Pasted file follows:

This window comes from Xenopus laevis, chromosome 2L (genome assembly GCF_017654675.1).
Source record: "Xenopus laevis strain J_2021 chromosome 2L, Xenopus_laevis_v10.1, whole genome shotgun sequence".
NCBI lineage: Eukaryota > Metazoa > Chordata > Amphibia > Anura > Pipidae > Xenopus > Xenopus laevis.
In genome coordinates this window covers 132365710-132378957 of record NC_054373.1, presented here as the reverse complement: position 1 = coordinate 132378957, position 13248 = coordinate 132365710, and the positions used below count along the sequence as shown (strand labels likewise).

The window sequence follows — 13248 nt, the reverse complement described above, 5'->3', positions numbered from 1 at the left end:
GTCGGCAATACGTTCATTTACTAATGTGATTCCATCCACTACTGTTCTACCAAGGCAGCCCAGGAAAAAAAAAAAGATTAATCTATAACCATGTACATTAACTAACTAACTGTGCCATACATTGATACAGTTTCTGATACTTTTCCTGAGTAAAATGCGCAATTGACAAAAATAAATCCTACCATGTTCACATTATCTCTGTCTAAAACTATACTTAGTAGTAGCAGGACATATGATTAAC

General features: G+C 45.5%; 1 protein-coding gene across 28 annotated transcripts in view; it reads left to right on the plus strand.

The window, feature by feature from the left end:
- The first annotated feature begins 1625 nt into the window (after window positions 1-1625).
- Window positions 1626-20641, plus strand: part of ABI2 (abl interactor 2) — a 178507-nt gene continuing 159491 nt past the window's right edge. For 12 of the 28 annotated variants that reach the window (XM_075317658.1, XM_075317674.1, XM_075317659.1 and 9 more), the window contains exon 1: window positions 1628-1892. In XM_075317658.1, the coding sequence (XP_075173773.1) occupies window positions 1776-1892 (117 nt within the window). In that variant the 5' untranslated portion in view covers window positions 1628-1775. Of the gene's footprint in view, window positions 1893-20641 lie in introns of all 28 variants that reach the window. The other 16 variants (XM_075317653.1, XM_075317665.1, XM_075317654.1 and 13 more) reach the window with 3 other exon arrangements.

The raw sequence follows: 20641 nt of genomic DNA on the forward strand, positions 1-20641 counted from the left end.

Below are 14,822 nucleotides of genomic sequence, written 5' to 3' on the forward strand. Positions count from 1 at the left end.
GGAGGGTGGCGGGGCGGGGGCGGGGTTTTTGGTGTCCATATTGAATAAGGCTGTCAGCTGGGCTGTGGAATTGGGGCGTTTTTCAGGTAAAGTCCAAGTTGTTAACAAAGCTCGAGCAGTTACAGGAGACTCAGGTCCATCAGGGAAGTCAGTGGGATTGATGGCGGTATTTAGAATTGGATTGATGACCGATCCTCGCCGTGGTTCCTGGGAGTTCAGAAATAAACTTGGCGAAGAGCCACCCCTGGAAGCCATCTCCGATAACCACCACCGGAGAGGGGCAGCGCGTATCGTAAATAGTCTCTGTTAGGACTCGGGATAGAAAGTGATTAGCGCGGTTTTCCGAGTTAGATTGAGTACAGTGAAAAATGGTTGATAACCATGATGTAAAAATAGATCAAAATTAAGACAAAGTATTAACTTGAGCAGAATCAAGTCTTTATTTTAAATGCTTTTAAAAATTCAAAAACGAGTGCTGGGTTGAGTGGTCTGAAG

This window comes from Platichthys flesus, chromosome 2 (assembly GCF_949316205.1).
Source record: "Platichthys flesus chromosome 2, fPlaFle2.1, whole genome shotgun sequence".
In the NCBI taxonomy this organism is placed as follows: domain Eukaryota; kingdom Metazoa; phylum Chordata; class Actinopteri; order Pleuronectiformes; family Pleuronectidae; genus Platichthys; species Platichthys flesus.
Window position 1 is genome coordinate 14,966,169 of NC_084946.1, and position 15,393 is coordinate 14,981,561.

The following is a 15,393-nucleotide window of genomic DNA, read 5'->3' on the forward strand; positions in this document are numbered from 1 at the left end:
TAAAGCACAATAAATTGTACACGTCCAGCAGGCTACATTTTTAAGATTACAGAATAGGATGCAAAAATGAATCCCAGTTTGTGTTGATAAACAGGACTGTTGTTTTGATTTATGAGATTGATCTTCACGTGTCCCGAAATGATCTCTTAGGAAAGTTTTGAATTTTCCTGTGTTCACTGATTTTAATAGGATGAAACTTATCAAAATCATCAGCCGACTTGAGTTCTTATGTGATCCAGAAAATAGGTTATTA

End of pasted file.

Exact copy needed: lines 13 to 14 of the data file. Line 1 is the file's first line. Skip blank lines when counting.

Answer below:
GGAGGGTGGCGGGGCGGGGGCGGGGTTTTTGGTGTCCATATTGAATAAGGCTGTCAGCTGGGCTGTGGAATTGGGGCGTTTTTCAGGTAAAGTCCAAGTTGTTAACAAAGCTCGAGCAGTTACAGGAGACTCAGGTCCATCAGGGAAGTCAGTGGGATTGATGGCGGTATTTAGAATTGGATTGATGACCGATCCTCGCCGTGGTTCCTGGGAGTTCAGAAATAAACTTGGCGAAGAGCCACCCCTGGAAGCCATCTCCGATAACCACCACCGGAGAGGGGCAGCGCGTATCGTAAATAGTCTCTGTTAGGACTCGGGATAGAAAGTGATTAGCGCGGTTTTCCGAGTTAGATTGAGTACAGTGAAAAATGGTTGATAACCATGATGTAAAAATAGATCAAAATTAAGACAAAGTATTAACTTGAGCAGAATCAAGTCTTTATTTTAAATGCTTTTAAAAATTCAAAAACGAGTGCTGGGTTGAGTGGTCTGAAG

This window comes from Platichthys flesus, chromosome 2 (assembly GCF_949316205.1).